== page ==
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iStock // Ekaterina Minaeva
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Man Buys Two Metric Tons of LEGO Bricks; Sorts Them Via Machine Learning
May 21, 2017
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iStock // Ekaterina Minaeva

Jacques Mattheij made a small, but awesome, mistake. He went on eBay one evening and bid on a bunch of bulk LEGO brick auctions, then went to sleep. Upon waking, he discovered that he was the high bidder on many, and was now the proud owner of two tons of LEGO bricks. (This is about 4400 pounds.) He wrote, "[L]esson 1: if you win almost all bids you are bidding too high."

Mattheij had noticed that bulk, unsorted bricks sell for something like €10/kilogram, whereas sets are roughly €40/kg and rare parts go for up to €100/kg. Much of the value of the bricks is in their sorting. If he could reduce the entropy of these bins of unsorted bricks, he could make a tidy profit. While many people do this work by hand, the problem is enormous—just the kind of challenge for a computer. Mattheij writes:

There are 38000+ shapes and there are 100+ possible shades of color (you can roughly tell how old someone is by asking them what lego colors they remember from their youth).

In the following months, Mattheij built a proof-of-concept sorting system using, of course, LEGO. He broke the problem down into a series of sub-problems (including "feeding LEGO reliably from a hopper is surprisingly hard," one of those facts of nature that will stymie even the best system design). After tinkering with the prototype at length, he expanded the system to a surprisingly complex system of conveyer belts (powered by a home treadmill), various pieces of cabinetry, and "copious quantities of crazy glue."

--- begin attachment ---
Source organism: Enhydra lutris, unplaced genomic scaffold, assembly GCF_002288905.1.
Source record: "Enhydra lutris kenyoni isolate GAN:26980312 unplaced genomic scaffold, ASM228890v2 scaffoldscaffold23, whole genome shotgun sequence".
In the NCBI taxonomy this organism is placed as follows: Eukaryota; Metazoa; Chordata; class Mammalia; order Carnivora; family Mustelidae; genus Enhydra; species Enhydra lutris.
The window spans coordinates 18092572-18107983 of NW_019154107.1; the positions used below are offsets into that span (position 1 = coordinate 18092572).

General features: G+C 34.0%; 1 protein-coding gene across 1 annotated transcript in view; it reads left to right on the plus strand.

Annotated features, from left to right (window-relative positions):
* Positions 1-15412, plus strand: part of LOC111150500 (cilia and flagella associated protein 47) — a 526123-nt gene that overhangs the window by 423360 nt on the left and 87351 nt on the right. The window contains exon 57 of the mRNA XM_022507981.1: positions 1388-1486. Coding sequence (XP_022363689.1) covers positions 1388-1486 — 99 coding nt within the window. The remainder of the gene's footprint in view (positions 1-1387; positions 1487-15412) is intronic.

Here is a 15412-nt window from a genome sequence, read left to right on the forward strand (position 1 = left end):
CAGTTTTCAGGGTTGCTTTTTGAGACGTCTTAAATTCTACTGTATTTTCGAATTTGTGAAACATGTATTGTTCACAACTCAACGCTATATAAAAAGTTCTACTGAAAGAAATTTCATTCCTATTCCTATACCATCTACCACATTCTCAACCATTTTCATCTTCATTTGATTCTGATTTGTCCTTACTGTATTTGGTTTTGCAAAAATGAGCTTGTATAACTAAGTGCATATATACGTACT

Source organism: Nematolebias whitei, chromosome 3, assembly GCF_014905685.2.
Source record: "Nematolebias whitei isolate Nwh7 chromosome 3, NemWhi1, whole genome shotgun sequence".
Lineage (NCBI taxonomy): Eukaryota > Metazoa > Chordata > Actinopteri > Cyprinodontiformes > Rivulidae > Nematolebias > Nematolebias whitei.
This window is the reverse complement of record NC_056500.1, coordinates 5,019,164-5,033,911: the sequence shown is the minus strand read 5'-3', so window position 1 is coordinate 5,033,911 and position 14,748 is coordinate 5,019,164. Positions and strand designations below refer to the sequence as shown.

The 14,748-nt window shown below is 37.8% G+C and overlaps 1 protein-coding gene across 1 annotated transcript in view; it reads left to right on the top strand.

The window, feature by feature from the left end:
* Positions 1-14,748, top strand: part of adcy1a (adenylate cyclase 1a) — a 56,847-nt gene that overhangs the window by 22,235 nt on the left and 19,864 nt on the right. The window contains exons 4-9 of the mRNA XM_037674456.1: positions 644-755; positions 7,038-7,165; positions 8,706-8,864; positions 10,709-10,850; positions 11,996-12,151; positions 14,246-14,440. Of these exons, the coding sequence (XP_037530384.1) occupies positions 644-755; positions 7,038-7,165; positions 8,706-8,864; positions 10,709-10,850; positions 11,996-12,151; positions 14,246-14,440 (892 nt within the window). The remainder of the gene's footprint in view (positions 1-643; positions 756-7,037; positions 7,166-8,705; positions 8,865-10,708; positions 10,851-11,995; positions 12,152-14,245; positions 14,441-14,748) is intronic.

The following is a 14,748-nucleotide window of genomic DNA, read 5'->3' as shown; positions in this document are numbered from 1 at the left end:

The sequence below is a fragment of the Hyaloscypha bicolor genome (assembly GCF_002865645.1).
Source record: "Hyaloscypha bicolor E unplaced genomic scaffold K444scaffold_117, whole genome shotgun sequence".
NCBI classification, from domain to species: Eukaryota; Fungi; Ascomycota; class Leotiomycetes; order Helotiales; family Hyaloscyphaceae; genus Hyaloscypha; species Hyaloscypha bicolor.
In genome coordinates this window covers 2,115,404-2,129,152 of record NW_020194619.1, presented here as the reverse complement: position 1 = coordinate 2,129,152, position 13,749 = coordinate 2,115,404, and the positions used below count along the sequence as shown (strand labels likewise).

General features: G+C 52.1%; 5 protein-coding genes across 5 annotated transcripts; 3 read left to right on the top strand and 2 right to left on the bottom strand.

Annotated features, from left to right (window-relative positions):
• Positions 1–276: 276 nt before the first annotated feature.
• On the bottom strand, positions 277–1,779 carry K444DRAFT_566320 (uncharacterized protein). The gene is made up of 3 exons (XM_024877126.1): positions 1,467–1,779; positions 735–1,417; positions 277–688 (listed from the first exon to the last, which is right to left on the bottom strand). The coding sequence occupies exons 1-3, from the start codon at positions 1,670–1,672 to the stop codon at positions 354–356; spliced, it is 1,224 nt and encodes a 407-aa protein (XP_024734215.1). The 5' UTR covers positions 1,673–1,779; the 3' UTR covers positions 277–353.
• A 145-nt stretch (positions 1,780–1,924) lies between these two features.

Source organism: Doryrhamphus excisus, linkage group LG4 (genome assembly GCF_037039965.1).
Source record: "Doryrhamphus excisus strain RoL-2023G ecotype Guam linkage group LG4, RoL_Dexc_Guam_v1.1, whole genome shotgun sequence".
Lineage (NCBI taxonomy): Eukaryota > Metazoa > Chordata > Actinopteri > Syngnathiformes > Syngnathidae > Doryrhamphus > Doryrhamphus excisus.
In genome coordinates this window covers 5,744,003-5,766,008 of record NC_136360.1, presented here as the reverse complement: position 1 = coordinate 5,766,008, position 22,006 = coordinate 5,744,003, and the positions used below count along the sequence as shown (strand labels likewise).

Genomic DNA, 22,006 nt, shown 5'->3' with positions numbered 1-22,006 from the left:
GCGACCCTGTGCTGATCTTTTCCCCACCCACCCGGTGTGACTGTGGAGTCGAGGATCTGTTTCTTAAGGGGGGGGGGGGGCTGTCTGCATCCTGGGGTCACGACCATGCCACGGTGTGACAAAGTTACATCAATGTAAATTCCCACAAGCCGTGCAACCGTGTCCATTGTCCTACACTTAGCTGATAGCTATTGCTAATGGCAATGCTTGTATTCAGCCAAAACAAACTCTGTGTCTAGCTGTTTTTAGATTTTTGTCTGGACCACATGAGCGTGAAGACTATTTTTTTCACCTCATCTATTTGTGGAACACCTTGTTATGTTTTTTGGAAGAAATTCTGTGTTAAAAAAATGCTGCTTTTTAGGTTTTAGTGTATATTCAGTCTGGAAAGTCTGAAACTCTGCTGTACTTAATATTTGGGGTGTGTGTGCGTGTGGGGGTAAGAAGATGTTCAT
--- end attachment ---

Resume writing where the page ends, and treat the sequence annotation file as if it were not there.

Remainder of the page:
Here's a video showing the current system running at low speed:

The key part of the system was running the bricks past a camera paired with a computer running a neural net-based image classifier. That allows the computer (when sufficiently trained on brick images) to recognize bricks and thus categorize them by color, shape, or other parameters. Remember that as bricks pass by, they can be in any orientation, can be dirty, can even be stuck to other pieces. So having a flexible software system is key to recognizing—in a fraction of a second—what a given brick is, in order to sort it out. When a match is found, a jet of compressed air pops the piece off the conveyer belt and into a waiting bin.

After much experimentation, Mattheij rewrote the software (several times in fact) to accomplish a variety of basic tasks. At its core, the system takes images from a webcam and feeds them to a neural network to do the classification. Of course, the neural net needs to be "trained" by showing it lots of images, and telling it what those images represent. Mattheij's breakthrough was allowing the machine to effectively train itself, with guidance: Running pieces through allows the system to take its own photos, make a guess, and build on that guess. As long as Mattheij corrects the incorrect guesses, he ends up with a decent (and self-reinforcing) corpus of training data. As the machine continues running, it can rack up more training, allowing it to recognize a broad variety of pieces on the fly.

Here's another video, focusing on how the pieces move on conveyer belts (running at slow speed so puny humans can follow). You can also see the air jets in action:

In an email interview, Mattheij told Mental Floss that the system currently sorts LEGO bricks into more than 50 categories. It can also be run in a color-sorting mode to bin the parts across 12 color groups. (Thus at present you'd likely do a two-pass sort on the bricks: once for shape, then a separate pass for color.) He continues to refine the system, with a focus on making its recognition abilities faster. At some point down the line, he plans to make the software portion open source. You're on your own as far as building conveyer belts, bins, and so forth.

Check out Mattheij's writeup in two parts for more information. It starts with an overview of the story, followed up with a deep dive on the software. He's also tweeting about the project (among other things). And if you look around a bit, you'll find bulk LEGO brick auctions online—it's definitely a thing!

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May 23, 2017